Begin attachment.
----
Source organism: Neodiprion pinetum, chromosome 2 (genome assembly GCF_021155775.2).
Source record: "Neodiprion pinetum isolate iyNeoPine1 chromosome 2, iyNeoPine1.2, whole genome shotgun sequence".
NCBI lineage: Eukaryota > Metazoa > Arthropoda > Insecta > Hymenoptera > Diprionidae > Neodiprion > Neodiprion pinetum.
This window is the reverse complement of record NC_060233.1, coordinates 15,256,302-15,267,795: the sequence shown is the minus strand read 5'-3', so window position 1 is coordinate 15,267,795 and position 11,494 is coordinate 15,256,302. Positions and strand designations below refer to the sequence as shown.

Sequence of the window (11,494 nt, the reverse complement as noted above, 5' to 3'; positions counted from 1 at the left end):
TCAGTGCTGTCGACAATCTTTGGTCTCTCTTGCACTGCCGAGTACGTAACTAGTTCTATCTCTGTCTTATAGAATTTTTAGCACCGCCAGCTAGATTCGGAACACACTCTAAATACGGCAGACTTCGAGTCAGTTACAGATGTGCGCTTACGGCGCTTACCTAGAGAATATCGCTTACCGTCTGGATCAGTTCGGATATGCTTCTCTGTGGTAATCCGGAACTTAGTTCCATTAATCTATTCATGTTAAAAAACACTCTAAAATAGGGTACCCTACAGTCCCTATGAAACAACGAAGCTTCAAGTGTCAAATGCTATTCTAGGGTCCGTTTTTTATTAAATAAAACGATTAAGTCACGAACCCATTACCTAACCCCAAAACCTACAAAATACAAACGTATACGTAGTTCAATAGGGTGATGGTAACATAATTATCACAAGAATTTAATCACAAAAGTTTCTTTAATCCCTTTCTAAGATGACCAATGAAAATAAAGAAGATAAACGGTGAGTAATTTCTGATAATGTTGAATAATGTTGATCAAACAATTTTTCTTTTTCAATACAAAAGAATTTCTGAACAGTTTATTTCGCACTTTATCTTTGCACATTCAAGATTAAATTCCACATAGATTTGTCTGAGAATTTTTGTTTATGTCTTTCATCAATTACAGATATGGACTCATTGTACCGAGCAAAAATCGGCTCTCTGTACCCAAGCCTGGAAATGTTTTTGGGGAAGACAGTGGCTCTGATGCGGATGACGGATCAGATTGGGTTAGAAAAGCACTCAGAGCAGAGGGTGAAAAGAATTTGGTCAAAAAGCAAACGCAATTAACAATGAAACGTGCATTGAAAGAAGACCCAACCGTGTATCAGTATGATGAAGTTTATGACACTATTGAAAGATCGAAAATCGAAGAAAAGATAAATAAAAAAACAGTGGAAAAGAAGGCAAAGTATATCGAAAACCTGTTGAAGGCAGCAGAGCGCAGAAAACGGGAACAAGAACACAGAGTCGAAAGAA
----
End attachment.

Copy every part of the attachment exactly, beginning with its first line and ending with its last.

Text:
Source organism: Neodiprion pinetum, chromosome 2 (genome assembly GCF_021155775.2).
Source record: "Neodiprion pinetum isolate iyNeoPine1 chromosome 2, iyNeoPine1.2, whole genome shotgun sequence".
NCBI lineage: Eukaryota > Metazoa > Arthropoda > Insecta > Hymenoptera > Diprionidae > Neodiprion > Neodiprion pinetum.
This window is the reverse complement of record NC_060233.1, coordinates 15,256,302-15,267,795: the sequence shown is the minus strand read 5'-3', so window position 1 is coordinate 15,267,795 and position 11,494 is coordinate 15,256,302. Positions and strand designations below refer to the sequence as shown.

Sequence of the window (11,494 nt, the reverse complement as noted above, 5' to 3'; positions counted from 1 at the left end):
TCAGTGCTGTCGACAATCTTTGGTCTCTCTTGCACTGCCGAGTACGTAACTAGTTCTATCTCTGTCTTATAGAATTTTTAGCACCGCCAGCTAGATTCGGAACACACTCTAAATACGGCAGACTTCGAGTCAGTTACAGATGTGCGCTTACGGCGCTTACCTAGAGAATATCGCTTACCGTCTGGATCAGTTCGGATATGCTTCTCTGTGGTAATCCGGAACTTAGTTCCATTAATCTATTCATGTTAAAAAACACTCTAAAATAGGGTACCCTACAGTCCCTATGAAACAACGAAGCTTCAAGTGTCAAATGCTATTCTAGGGTCCGTTTTTTATTAAATAAAACGATTAAGTCACGAACCCATTACCTAACCCCAAAACCTACAAAATACAAACGTATACGTAGTTCAATAGGGTGATGGTAACATAATTATCACAAGAATTTAATCACAAAAGTTTCTTTAATCCCTTTCTAAGATGACCAATGAAAATAAAGAAGATAAACGGTGAGTAATTTCTGATAATGTTGAATAATGTTGATCAAACAATTTTTCTTTTTCAATACAAAAGAATTTCTGAACAGTTTATTTCGCACTTTATCTTTGCACATTCAAGATTAAATTCCACATAGATTTGTCTGAGAATTTTTGTTTATGTCTTTCATCAATTACAGATATGGACTCATTGTACCGAGCAAAAATCGGCTCTCTGTACCCAAGCCTGGAAATGTTTTTGGGGAAGACAGTGGCTCTGATGCGGATGACGGATCAGATTGGGTTAGAAAAGCACTCAGAGCAGAGGGTGAAAAGAATTTGGTCAAAAAGCAAACGCAATTAACAATGAAACGTGCATTGAAAGAAGACCCAACCGTGTATCAGTATGATGAAGTTTATGACACTATTGAAAGATCGAAAATCGAAGAAAAGATAAATAAAAAAACAGTGGAAAAGAAGGCAAAGTATATCGAAAACCTGTTGAAGGCAGCAGAGCGCAGAAAACGGGAACAAGAACACAGAGTCGAAAGAA